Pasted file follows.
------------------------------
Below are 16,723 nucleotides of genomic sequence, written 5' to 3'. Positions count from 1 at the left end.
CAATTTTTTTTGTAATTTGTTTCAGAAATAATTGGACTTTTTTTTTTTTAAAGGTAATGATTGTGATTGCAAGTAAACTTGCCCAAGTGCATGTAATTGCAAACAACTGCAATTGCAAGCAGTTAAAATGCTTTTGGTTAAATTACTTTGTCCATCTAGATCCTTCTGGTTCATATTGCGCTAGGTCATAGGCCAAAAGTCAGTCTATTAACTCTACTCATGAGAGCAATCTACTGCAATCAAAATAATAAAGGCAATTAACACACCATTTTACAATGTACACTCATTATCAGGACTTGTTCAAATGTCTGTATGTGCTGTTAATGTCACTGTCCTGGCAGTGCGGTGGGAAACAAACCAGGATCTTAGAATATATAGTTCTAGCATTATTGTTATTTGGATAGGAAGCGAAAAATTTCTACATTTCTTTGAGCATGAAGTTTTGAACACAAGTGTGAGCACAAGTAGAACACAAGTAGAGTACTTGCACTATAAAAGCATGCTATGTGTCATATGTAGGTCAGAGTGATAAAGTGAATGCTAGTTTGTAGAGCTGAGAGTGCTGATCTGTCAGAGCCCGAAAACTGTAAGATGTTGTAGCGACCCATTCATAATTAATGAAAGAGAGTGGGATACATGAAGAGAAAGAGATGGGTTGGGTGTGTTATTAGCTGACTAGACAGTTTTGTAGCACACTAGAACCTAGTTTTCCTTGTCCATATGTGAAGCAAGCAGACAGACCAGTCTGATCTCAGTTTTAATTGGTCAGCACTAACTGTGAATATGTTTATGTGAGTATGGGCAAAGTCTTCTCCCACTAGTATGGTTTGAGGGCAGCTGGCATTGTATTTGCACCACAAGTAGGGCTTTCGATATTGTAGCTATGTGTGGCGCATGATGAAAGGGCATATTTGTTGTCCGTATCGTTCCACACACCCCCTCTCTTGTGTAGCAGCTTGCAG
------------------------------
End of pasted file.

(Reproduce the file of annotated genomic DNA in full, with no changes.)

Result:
Below are 16,723 nucleotides of genomic sequence, written 5' to 3'. Positions count from 1 at the left end.
CAATTTTTTTTGTAATTTGTTTCAGAAATAATTGGACTTTTTTTTTTTTAAAGGTAATGATTGTGATTGCAAGTAAACTTGCCCAAGTGCATGTAATTGCAAACAACTGCAATTGCAAGCAGTTAAAATGCTTTTGGTTAAATTACTTTGTCCATCTAGATCCTTCTGGTTCATATTGCGCTAGGTCATAGGCCAAAAGTCAGTCTATTAACTCTACTCATGAGAGCAATCTACTGCAATCAAAATAATAAAGGCAATTAACACACCATTTTACAATGTACACTCATTATCAGGACTTGTTCAAATGTCTGTATGTGCTGTTAATGTCACTGTCCTGGCAGTGCGGTGGGAAACAAACCAGGATCTTAGAATATATAGTTCTAGCATTATTGTTATTTGGATAGGAAGCGAAAAATTTCTACATTTCTTTGAGCATGAAGTTTTGAACACAAGTGTGAGCACAAGTAGAACACAAGTAGAGTACTTGCACTATAAAAGCATGCTATGTGTCATATGTAGGTCAGAGTGATAAAGTGAATGCTAGTTTGTAGAGCTGAGAGTGCTGATCTGTCAGAGCCCGAAAACTGTAAGATGTTGTAGCGACCCATTCATAATTAATGAAAGAGAGTGGGATACATGAAGAGAAAGAGATGGGTTGGGTGTGTTATTAGCTGACTAGACAGTTTTGTAGCACACTAGAACCTAGTTTTCCTTGTCCATATGTGAAGCAAGCAGACAGACCAGTCTGATCTCAGTTTTAATTGGTCAGCACTAACTGTGAATATGTTTATGTGAGTATGGGCAAAGTCTTCTCCCACTAGTATGGTTTGAGGGCAGCTGGCATTGTATTTGCACCACAAGTAGGGCTTTCGATATTGTAGCTATGTGTGGCGCATGATGAAAGGGCATATTTGTTGTCCGTATCGTTCCACACACCCCCTCTCTTGTGTAGCAGCTTGCAG